Today is the birthday of Joseph Rudyard Kipling. Kipling (30 December 1865 – 18 January 1936) was an English poet, short-story writer, and novelist chiefly remembered for his celebration of British imperialism, tales and poems of British soldiers in India, and his tales for children. He received the 1907 Nobel Prize for Literature. He was born in Bombay, in the Bombay Presidency of British India and was taken by his family to England when he was five years old. Kipling is best known for his works of fiction, including The Jungle Book (a collection of stories which includes "Rikki-Tikki-Tavi"), Just So Stories (1902) (1894), Kim (1901) (a tale of adventure), many short stories, including "The Man Who Would Be King" (1888); and his poems, including Mandalay (1890), Gunga Din (1890), The White Man's Burden (1899) and If— (1910). He is regarded as a major "innovator in the art of the short story"; his children's books are enduring classics of children's literature; and his best works are said to exhibit "a versatile and luminous narrative gift". He was one of the most popular writers in England, in both prose and verse, in the late 19th and early 20th centuries. Presenting some of his poems : being poet
When Earth's last picture is painted
And the tubes are twisted and dried
When the oldest colors have faded
And the youngest critic has died
We shall rest, and faith, we shall need it
Lie down for an aeon or two
'Till the Master of all good workmen
Shall put us to work anew
And those that were good shall be happy
They'll sit in a golden chair
They'll splash at a ten league canvas
With brushes of comet's hair
They'll find real saints to draw from
Magdalene, Peter, and Paul
They'll work for an age at a sitting
And never be tired at all.
And only the Master shall praise us.
And only the Master shall blame.
And no one will work for the money.
No one will work for the fame.
But each for the joy of the working,
And each, in his separate star,
Will draw the thing as he sees it.
For the God of things as they are!
Love and Death once ceased their strife
At the Tavern of Man's Life.
Called for wine, and threw -- alas! --
Each his quiver on the grass.
When the bout was o'er they found
Mingled arrows strewed the ground.
Hastily they gathered then
Each the loves and lives of men.
Ah, the fateful dawn deceived!
Mingled arrows each one sheaved;
Death's dread armoury was stored
With the shafts he most abhorred;
Love's light quiver groaned beneath
Venom-headed darts of Death.
Thus it was they wrought our woe
At the Tavern long ago.
Tell me, do our masters know,
Loosing blindly as they fly,
Old men love while young men die?
Cities And Thrones And Powers
Cities and Thrones and Powers,
Stand in Time's eye,
Almost as long as flowers,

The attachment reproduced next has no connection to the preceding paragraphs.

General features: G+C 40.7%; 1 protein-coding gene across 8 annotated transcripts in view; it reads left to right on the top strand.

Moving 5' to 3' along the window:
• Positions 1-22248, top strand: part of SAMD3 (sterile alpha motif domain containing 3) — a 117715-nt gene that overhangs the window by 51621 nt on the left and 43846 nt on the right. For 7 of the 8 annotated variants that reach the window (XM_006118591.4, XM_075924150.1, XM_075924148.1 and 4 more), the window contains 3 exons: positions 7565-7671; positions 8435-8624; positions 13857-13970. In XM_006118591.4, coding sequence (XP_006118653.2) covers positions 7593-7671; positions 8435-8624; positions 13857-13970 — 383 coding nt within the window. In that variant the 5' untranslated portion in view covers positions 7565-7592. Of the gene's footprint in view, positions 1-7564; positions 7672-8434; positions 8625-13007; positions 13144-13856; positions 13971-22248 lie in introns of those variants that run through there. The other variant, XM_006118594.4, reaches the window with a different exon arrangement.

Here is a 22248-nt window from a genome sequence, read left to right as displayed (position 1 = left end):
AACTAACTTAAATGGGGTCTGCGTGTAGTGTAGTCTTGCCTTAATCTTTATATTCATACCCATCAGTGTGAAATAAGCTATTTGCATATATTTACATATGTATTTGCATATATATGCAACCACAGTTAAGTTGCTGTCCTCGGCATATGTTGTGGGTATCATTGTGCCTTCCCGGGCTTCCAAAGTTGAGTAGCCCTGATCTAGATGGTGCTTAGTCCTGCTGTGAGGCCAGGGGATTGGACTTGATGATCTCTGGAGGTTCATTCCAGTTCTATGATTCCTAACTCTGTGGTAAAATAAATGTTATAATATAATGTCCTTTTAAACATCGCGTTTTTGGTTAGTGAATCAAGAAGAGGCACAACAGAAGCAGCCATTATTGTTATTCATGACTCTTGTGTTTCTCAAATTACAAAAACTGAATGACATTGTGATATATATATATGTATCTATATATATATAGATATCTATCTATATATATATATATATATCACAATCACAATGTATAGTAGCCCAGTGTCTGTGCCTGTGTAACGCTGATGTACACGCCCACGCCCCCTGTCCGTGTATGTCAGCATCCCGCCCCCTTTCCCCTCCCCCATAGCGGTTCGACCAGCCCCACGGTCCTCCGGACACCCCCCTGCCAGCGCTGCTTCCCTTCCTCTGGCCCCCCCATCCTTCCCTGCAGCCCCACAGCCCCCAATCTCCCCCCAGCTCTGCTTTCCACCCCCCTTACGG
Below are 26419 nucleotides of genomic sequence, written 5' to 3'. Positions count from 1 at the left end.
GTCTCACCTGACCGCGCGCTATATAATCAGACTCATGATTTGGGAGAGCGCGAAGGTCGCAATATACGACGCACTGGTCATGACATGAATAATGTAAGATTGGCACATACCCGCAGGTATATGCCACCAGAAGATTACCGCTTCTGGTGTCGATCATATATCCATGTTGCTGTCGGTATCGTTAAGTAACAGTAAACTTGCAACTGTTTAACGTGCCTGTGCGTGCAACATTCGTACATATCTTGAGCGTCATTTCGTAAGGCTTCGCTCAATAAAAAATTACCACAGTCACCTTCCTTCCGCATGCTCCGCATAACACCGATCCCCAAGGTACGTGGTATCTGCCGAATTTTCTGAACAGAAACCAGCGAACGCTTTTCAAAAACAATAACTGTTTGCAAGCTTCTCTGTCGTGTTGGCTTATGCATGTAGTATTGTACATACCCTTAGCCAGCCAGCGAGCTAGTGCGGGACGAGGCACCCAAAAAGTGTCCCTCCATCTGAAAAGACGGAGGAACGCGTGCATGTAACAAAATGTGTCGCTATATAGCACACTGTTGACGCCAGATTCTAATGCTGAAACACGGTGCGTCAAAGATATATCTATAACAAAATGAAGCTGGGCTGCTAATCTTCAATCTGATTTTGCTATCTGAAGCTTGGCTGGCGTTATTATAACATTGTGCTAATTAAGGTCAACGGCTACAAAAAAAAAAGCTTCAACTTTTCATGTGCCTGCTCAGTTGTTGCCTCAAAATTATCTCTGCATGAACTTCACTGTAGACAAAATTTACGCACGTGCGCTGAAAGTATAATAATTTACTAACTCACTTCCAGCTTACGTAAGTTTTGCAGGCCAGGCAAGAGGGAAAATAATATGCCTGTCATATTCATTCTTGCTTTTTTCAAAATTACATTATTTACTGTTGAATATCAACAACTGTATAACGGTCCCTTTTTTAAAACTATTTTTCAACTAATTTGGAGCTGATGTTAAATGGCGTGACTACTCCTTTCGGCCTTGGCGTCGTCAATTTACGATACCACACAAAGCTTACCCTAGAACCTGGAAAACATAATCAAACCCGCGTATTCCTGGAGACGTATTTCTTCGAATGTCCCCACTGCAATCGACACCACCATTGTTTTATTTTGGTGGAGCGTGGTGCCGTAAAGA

Which daily die:
But, as new buds put forth,
To glad new men,
Out of the spent and unconsidered Earth, The Cities rise again.
This season's Daffodil,
She never hears
What change, what chance, what chill,
Cut down last year's:
But with bold countenance,
And knowledge small,
Esteems her seven days' continuance
To be perpetual.
So time that is o'er kind,
To all that be,
Ordains us e'en as blind,
As bold as she:
That in our very death,
And burial sure,
Shadow to shadow, well-persuaded, saith, "See how our works endure!"
A Rose, in tatters on the garden path,
Cried out to God and murmured 'gainst His Wrath,
Because a sudden wind at twilight's hush
Had snapped her stem alone of all the bush.
And God, Who hears both sun-dried dust and sun,
Had pity, whispering to that luckless one,
"Sister, in that thou sayest We did not well --
What voices heardst thou when thy petals fell?"
And the Rose answered, "In that evil hour
A voice said, `Father, wherefore falls the flower?
For lo, the very gossamers are still.'
And a voice answered, `Son, by Allah's will!'"
Then softly as a rain-mist on the sward,
Came to the Rose the Answer of the Lord:
"Sister, before We smote the dark in twain,
Ere yet the stars saw one another plain,
Time, Tide, and Space, We bound unto the task
That thou shouldst fall, and such an one should ask."
Whereat the withered flower, all content,
Died as they die whose days are innocent;
While he who questioned why the flower fell
Caught hold of God and saved his soul from Hell.
If you can keep your head when all about you
Are losing theirs and blaming it on you;
If you can trust yourself when all men doubt you,
But make allowance for their doubting too;
If you can wait and not be tired by waiting,
Or, being lied about, don't deal in lies,
Or, being hated, don't give way to hating,
And yet don't look too good, nor talk too wise;
If you can dream - and not make dreams your master;
If you can think - and not make thoughts your aim;
If you can meet with triumph and disaster
And treat those two imposters just the same;
If you can bear to hear the truth you've spoken
Twisted by knaves to make a trap for fools,
Or watch the things you gave your life to broken,
And stoop and build 'em up with wornout tools;
If you can make one heap of all your winnings
And risk it on one turn of pitch-and-toss,
And lose, and start again at your beginnings
And never breath a word about your loss;
If you can force your heart and nerve and sinew
To serve your turn long after they are gone,
And so hold on when there is nothing in you
Except the Will which says to them: "Hold on";
If you can talk with crowds and keep your virtue,
Or walk with kings - nor lose the common touch;
If neither foes nor loving friends can hurt you;
If all men count with you, but none too much;
If you can fill the unforgiving minute
With sixty seconds' worth of distance run -
Yours is the Earth and everything that's in it,
And - which is more - you'll be a Man my son!